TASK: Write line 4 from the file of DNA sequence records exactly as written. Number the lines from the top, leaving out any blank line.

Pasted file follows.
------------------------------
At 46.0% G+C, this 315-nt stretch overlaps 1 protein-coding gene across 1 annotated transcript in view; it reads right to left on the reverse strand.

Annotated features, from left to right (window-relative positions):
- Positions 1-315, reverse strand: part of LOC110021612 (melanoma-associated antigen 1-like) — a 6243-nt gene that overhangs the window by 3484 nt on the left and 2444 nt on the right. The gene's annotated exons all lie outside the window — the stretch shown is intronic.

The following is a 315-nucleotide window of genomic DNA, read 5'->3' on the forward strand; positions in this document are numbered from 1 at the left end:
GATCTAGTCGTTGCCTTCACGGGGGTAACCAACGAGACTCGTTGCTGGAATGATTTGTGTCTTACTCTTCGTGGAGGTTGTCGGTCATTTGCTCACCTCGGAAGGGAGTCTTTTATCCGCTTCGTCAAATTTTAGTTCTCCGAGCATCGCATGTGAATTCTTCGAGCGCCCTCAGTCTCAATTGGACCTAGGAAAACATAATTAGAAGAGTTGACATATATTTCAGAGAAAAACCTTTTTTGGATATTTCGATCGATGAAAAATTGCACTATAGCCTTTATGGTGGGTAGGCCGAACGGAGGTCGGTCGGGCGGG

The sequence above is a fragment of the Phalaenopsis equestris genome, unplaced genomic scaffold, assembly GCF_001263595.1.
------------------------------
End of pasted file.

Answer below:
The following is a 315-nucleotide window of genomic DNA, read 5'->3' on the forward strand; positions in this document are numbered from 1 at the left end: